Arabella Hunt: Lesbian Soprano and Lutist for the Court of Five Royal Monarchs

Arabella Hunt (1662-1705) was celebrated for her beauty and her musical talents during her lifetime. Her contemporaries remarked that her soprano voice had the “reed of a bullfinch” and inspired various composers, including Henry Purcell (1659-1695) and Dr. John Blow (1649-1708). 

She spent most of her life at St. James’s Palace as a singer and lutist, entertaining five monarchs. She debuted her singing at court at age thirteen when she performed in the court masque, “Calisto, or the Chaste Nymph.” She was employed at St. James’s Palace as a singing tutor to Princesses Mary (1662-1694) and Anne (1665-1714). When Mary became Queen, she provided Arabella with a yearly pension of £100. 

Portrait of Arabella Hunt by Godfrey Kneller, c. 1692. Credit: Public Domain, Government Art Collection

Sometime around 1678 and 1679, Arabella’s father passed away. As an only child, she inherited from him a house in Upton, Buckinghamshire. This inheritance bolstered her financial stability, lending her quite a bit of independence. 

Arabella Hunt took on many female lovers, including famous courtiers like Aphra Behn (1640-1689) and Nell Gwyn (1650-1687). She was also briefly married to a woman named Amy Poulter who styled herself as James Howard, dressing and living as a man. 

James had courted Arabella for half a year before marrying. They lived together in Haymarket for six months before Arabella moved to get the marriage annulled on the grounds that James was a hermaphrodite already married to an Arthur Poulter, who had recently passed away. 

Queen Mary II of England by Peter Lely, c. 1677-1680. Mary gave Arabella Hunt a yearly pension of £100 when she became Queen. Credit: Public Domain, Wikimedia Commons.

James claimed to have married Arabella as part of an elaborate prank, but sources show that he courted her, seriously, months before their marriage dressed as both a man and a woman. By all indications, Arabella wasn’t so naïve, and James wasn’t a mischievous trickster. Still, five midwives examined James and declared that he was “a perfect woman in all parts.”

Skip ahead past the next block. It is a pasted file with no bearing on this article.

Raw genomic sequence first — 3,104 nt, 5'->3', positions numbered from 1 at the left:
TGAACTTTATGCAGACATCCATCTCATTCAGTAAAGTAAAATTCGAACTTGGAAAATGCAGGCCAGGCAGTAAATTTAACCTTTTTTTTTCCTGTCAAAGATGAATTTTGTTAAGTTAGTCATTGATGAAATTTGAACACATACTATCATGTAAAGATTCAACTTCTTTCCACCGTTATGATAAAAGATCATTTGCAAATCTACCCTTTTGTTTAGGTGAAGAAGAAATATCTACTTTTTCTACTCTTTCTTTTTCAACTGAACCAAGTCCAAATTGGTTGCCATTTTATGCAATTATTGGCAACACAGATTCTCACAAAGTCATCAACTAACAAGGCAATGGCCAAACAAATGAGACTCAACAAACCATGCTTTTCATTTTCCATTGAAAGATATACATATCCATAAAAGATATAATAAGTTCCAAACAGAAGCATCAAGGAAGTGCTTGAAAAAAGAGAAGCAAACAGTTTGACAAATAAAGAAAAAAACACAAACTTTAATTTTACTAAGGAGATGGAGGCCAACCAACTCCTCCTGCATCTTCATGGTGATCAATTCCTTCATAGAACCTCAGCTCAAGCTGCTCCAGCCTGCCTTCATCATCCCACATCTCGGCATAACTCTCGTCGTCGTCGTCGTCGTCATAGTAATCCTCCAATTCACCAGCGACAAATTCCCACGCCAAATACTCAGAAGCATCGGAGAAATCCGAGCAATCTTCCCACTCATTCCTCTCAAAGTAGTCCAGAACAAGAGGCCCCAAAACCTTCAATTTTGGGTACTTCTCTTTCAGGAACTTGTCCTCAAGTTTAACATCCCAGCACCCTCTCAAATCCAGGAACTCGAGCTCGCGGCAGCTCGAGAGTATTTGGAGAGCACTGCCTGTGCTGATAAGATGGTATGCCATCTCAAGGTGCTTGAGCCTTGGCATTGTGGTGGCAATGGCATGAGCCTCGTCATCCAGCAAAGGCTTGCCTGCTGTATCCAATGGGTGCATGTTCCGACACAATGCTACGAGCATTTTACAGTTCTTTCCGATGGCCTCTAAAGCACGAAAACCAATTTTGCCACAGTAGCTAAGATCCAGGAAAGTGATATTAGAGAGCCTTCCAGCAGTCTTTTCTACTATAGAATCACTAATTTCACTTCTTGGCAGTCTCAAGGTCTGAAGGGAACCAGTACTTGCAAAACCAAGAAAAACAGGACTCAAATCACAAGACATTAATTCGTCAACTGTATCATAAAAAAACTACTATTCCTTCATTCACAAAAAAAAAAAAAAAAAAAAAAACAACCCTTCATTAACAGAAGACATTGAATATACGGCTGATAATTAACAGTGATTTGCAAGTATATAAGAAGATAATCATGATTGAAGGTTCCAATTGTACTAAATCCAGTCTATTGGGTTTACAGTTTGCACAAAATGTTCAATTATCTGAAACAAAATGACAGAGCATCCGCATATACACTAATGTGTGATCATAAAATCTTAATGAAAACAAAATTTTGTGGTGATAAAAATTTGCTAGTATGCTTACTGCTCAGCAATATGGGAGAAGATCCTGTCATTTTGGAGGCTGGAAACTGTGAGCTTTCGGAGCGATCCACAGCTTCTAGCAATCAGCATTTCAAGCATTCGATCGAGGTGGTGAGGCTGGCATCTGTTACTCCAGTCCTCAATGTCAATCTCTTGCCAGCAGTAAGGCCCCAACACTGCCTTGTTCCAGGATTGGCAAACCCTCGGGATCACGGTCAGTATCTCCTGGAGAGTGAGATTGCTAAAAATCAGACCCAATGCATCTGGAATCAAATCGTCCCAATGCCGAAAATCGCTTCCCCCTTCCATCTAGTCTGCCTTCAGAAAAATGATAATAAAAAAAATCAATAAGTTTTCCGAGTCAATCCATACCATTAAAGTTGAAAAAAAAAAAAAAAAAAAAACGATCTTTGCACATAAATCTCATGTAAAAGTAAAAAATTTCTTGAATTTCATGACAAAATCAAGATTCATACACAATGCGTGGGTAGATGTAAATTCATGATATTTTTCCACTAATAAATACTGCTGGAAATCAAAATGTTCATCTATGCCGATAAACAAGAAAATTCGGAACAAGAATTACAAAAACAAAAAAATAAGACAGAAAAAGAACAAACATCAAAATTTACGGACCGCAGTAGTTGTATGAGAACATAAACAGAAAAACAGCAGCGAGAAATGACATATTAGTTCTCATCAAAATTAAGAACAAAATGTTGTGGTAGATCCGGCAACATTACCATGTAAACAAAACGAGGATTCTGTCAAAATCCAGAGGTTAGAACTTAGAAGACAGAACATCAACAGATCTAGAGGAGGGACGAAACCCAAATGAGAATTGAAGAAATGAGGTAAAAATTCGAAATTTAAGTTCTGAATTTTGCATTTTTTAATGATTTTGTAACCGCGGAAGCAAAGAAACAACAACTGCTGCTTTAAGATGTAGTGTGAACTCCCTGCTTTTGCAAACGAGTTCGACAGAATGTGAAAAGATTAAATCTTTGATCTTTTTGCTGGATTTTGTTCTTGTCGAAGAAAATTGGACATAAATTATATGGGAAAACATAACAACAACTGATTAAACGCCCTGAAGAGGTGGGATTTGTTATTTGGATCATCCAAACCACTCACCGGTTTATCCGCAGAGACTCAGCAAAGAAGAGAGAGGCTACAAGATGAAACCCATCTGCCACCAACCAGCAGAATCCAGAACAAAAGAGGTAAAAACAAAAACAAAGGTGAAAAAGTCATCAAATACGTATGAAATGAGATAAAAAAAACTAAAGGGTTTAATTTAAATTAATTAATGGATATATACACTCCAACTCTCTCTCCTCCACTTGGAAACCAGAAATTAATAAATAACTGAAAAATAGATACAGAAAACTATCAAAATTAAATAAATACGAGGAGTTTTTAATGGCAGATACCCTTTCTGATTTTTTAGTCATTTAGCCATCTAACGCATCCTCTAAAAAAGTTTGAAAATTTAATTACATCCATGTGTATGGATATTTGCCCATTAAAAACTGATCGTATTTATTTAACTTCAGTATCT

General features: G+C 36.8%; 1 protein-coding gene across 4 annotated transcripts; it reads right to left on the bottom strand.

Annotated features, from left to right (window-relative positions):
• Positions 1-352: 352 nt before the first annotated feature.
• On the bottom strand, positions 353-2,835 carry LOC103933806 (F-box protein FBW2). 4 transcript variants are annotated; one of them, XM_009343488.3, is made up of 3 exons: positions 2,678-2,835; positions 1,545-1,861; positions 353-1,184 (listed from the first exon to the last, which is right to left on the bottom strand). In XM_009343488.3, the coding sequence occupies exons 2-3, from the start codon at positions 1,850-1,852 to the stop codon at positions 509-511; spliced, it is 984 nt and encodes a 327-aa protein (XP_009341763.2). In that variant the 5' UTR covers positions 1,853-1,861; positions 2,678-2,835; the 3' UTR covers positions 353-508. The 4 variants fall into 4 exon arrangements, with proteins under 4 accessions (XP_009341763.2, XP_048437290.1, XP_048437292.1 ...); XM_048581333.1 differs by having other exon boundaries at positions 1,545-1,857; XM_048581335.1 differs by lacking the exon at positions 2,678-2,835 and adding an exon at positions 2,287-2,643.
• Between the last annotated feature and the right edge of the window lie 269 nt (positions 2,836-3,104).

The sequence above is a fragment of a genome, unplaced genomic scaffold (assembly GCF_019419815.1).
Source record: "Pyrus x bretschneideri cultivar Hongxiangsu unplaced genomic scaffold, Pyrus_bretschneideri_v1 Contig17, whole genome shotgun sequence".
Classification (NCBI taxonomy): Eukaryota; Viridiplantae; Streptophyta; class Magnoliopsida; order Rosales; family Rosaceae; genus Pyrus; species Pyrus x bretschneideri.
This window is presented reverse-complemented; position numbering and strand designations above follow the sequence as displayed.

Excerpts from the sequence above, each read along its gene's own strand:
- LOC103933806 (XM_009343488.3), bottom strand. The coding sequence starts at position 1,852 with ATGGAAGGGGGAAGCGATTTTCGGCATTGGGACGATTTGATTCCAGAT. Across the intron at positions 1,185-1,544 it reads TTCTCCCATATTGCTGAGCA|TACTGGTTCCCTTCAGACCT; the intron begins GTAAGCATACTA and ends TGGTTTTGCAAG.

Their marriage was annulled on December 15, 1682 on the legal basis that a marriage between two women was not valid. Arabella returned to St. James’s Palace and resumed tutoring the Princesses Mary and Anne in singing. Amy Poulter, or the self-stylized James Howard, died shortly after the scandal, possibly by suicide

Anne, Queen of Great Britain by Michael Dahl, c. 1705. Arabella tutored Anne as well as Mary. Credit: Public Doman, National Portrait Gallery, London

Arabella never married again, much preferring to have sexual and romantic love affairs with other women. She remained a celebrated figure throughout her life until she died in 1705 with Anne as Queen. She was forty-three. She inspired composers, playwrights, and musicians. She had sonnets, odes, and songs written to her beauty and talents, including the poem “On Mrs. Arabella Hunt Singing” by William Congreve (1670-1729) and the song “Ode on the Death of Arabella Hunt” by Johann Sigismund Kusser (1660-1727). Her life was also used as an example for those creating political conversation around marriage between the same gender. 


Arabella Hunt – Lesbian Icon by Tyne O’Connell, on the historian’s personal website

Arabella Hunt / St Marylebone Parish Church on History Pin

LGBT+ ROYAL HISTORIES on Historic Royal Palaces


Ode on the Death of Arabella Hunt J Kusser, YouTube Video of Kusser’s song, performed by Hanna Marti and Lukas Henning

On Mrs. Arabella Hunt Singing / William Congreve, Poem by William Congreve

The Wild and Wacky Queer Women of 17th Century Europe by Heather Rose Jones, The Lesbian Review

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